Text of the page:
4. Joseph spake unto the house of Pharaoh — He communicated with Pharaoh by means of his servants, or messengers, as it would have been contrary to Egyptian customs for him to have gone in mourning attire into the presence of the king. During the days of mourning for a relative the Egyptians allowed the hair and beard to grow long, (Herod., 2:36,) and no man might enter the king’s presence unshaven. Comp. Gen 41:14; Est 4:2.

5. Which I have digged for me — Some take the word כרה, here rendered digged, in the sense of purchased, as קנה is used in reference to Abraham’s purchase in Gen 49:30. If so rendered, the language used would make Jacob speak of Abraham’s act as his own. This is an allowable explanation, but unnecessary. The more common meaning of כרה is dig, and Jacob may have excavated his own sepulchre or separate chamber in the cave after the burial of Abraham and Isaac. See on Gen 23:9. I will come again — “The earnestness of Joseph’s entreaty, and the repetition of his solemn oath to his father, show what difficulty a naturalized foreigner would have in leaving the land of the Pharaohs. Jacob’s characteristic foresight and prudence appear in exacting this oath, which he knew Pharaoh’s religious scruples would guarantee from violation, while, at the same time, Joseph would be protected from the national jealousy.” — Newhall.

7. All the elders of the land — The writer dwells with emphasis on the magnificent funeral procession, composed of the various officers of the Egyptian court, and the entire house of Israel excepting the little children, (Gen 50:8,) probably the seventy whose names are given in chap. 46.

9. Chariots and horsemen — For protection and defence. So large and solemn a procession required a military escort in their long march through the desert.

10. The threshing-floor of Atad — Or, the threshing-floor of the thorn. The words may be taken as the proper name of a place, Goren-haatadh. It was beyond Jordan, that is, on the east of Jordan, for such is the natural meaning of this phrase. Accordingly, it appears that this vast procession took a circuitous route, went round the Dead Sea, and entered Canaan on the east. Why they should have taken such a journey does not appear in this narrative, and some have regarded it as so improbable that they have discarded the natural meaning of the language here employed, and have explained beyond Jordan as meaning west of the Jordan. According to Jerome it was called in his time Beth-agla, and some have sought to identify it with the modern Ain Hadjla, the Beth-hoglah of the tribe of Judah, (Jos 15:6,) situated at the northern end of the Dead Sea, about two miles west of the Jordan. One writing at the east of the Jordan, as the author of this passage is supposed to have done, would have spoken of this place as beyond Jordan. But this identification with Beth-hoglah is of no sufficient authority, and why any writer should have designated a place west of the Jordan as beyond Jordan is inexplicable, if this funeral procession did not go anywhere in the vicinity of the Jordan. Better, therefore, to suppose that this round-about journey was taken to avoid conflict with hostile tribes then occupying the country on the direct road to Hebron. For a similar reason the whole house of Israel at a later day compassed the land of Edom and entered Canaan from the east. At this place, perhaps nothing but a threshing-floor surrounded by thornbushes, but affording a suitable place for the purpose, they mourned with a great and very sore lamentation for the space of seven days. Thus to the seventy days of mourning in Egypt, (Gen 50:3,) they now added a full week at the borders of Canaan.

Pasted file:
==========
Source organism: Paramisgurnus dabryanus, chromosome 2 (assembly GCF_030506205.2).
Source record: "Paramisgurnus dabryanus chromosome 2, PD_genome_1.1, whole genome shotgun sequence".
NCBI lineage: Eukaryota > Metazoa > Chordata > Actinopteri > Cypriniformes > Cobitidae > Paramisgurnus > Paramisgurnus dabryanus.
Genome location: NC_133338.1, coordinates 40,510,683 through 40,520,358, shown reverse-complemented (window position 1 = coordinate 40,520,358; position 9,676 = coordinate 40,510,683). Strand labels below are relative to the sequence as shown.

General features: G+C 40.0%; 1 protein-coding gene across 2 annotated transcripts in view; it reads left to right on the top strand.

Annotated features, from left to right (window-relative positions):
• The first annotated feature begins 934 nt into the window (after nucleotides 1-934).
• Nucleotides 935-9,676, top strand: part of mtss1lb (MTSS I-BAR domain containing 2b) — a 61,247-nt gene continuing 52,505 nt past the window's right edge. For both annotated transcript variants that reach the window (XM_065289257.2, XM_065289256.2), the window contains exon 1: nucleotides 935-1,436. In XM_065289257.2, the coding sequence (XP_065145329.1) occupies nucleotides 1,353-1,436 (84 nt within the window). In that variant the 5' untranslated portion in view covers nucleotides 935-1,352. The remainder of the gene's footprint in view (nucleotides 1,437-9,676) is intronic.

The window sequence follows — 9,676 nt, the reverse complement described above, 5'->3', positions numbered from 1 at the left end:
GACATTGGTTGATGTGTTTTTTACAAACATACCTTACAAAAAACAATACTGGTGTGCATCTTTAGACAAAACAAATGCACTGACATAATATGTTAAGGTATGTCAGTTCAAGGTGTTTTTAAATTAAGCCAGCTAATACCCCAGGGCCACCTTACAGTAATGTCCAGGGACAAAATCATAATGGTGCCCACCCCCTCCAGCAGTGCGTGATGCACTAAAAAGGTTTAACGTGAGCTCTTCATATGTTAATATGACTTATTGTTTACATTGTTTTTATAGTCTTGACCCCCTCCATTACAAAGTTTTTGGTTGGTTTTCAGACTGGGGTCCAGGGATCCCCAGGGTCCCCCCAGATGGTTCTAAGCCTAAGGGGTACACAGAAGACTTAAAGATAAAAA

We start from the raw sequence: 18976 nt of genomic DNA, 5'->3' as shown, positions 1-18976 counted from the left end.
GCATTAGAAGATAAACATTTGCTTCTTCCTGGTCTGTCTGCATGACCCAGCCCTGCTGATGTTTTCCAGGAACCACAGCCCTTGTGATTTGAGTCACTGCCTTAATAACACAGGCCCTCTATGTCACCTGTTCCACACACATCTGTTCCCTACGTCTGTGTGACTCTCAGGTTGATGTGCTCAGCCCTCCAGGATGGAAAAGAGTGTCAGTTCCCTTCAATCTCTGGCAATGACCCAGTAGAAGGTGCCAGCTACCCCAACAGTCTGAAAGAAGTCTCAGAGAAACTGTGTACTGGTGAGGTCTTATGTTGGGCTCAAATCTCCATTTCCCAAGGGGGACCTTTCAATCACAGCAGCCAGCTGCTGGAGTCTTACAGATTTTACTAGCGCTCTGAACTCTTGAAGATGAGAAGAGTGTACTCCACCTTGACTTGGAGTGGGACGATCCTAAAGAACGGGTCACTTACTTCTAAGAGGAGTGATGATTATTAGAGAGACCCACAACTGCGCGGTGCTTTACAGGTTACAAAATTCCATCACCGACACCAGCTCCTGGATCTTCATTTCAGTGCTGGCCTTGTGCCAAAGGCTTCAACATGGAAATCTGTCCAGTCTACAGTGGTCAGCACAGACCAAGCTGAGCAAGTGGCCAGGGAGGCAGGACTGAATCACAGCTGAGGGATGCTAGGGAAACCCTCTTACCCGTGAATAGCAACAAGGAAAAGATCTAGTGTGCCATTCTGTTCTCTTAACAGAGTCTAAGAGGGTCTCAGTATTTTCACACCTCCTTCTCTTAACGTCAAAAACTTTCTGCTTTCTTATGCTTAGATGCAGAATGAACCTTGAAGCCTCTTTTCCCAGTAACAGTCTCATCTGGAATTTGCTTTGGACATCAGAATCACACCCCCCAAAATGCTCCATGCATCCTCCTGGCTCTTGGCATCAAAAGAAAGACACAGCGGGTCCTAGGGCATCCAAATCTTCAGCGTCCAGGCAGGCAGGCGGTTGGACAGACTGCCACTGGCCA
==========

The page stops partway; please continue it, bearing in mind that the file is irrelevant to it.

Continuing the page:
11. Abel-mizraim — That is, the mourning of the Egyptians. The Canaanites, who witnessed the unusual spectacle of lamentation, gave a new name to the place. They had never before seen such violence of mourning. Herodotus in describing the habits of the Egyptians observes, (Herod., 2:85,) that when a distinguished individual died the females of the family besmear their heads and faces with mud, and wander about beating themselves and exposing their breasts. The men, also, having their clothes girt about them, beat themselves and indulge in excessive lamentation. See also Wilkinson’s full account of Egyptian funeral rites, Ancient Egyptians, vol. ii, p. 366.